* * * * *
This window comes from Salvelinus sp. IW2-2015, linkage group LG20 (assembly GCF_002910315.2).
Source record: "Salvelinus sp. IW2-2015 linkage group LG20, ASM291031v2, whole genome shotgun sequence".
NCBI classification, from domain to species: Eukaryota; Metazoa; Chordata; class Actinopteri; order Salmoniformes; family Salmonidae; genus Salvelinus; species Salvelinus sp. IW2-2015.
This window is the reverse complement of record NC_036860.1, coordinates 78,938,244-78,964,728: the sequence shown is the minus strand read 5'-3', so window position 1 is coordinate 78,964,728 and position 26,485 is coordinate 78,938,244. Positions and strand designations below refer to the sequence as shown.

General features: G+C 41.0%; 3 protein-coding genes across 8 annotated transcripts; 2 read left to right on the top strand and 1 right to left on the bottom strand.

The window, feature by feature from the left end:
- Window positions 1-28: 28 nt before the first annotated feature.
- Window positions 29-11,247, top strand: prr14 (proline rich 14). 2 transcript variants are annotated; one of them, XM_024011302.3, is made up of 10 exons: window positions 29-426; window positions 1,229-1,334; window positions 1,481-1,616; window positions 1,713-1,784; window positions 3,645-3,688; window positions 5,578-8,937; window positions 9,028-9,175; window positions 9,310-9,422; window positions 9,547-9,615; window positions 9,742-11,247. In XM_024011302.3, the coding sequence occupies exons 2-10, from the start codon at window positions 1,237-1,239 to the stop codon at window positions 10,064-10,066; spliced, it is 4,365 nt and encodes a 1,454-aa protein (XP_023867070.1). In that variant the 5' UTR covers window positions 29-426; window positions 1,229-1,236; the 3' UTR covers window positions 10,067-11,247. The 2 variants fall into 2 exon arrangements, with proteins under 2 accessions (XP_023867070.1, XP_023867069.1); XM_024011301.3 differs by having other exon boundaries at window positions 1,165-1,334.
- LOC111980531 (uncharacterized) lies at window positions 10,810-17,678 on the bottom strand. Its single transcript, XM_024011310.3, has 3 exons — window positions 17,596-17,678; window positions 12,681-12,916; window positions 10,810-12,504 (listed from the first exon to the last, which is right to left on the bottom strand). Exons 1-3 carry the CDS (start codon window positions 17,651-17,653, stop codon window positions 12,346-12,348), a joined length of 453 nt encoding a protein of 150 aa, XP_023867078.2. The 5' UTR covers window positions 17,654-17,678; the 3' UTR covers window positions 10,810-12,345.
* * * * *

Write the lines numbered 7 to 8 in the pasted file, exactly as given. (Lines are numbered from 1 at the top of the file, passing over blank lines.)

- Window positions 1-28: 28 nt before the first annotated feature.
- Window positions 29-11,247, top strand: prr14 (proline rich 14). 2 transcript variants are annotated; one of them, XM_024011302.3, is made up of 10 exons: window positions 29-426; window positions 1,229-1,334; window positions 1,481-1,616; window positions 1,713-1,784; window positions 3,645-3,688; window positions 5,578-8,937; window positions 9,028-9,175; window positions 9,310-9,422; window positions 9,547-9,615; window positions 9,742-11,247. In XM_024011302.3, the coding sequence occupies exons 2-10, from the start codon at window positions 1,237-1,239 to the stop codon at window positions 10,064-10,066; spliced, it is 4,365 nt and encodes a 1,454-aa protein (XP_023867070.1). In that variant the 5' UTR covers window positions 29-426; window positions 1,229-1,236; the 3' UTR covers window positions 10,067-11,247. The 2 variants fall into 2 exon arrangements, with proteins under 2 accessions (XP_023867070.1, XP_023867069.1); XM_024011301.3 differs by having other exon boundaries at window positions 1,165-1,334.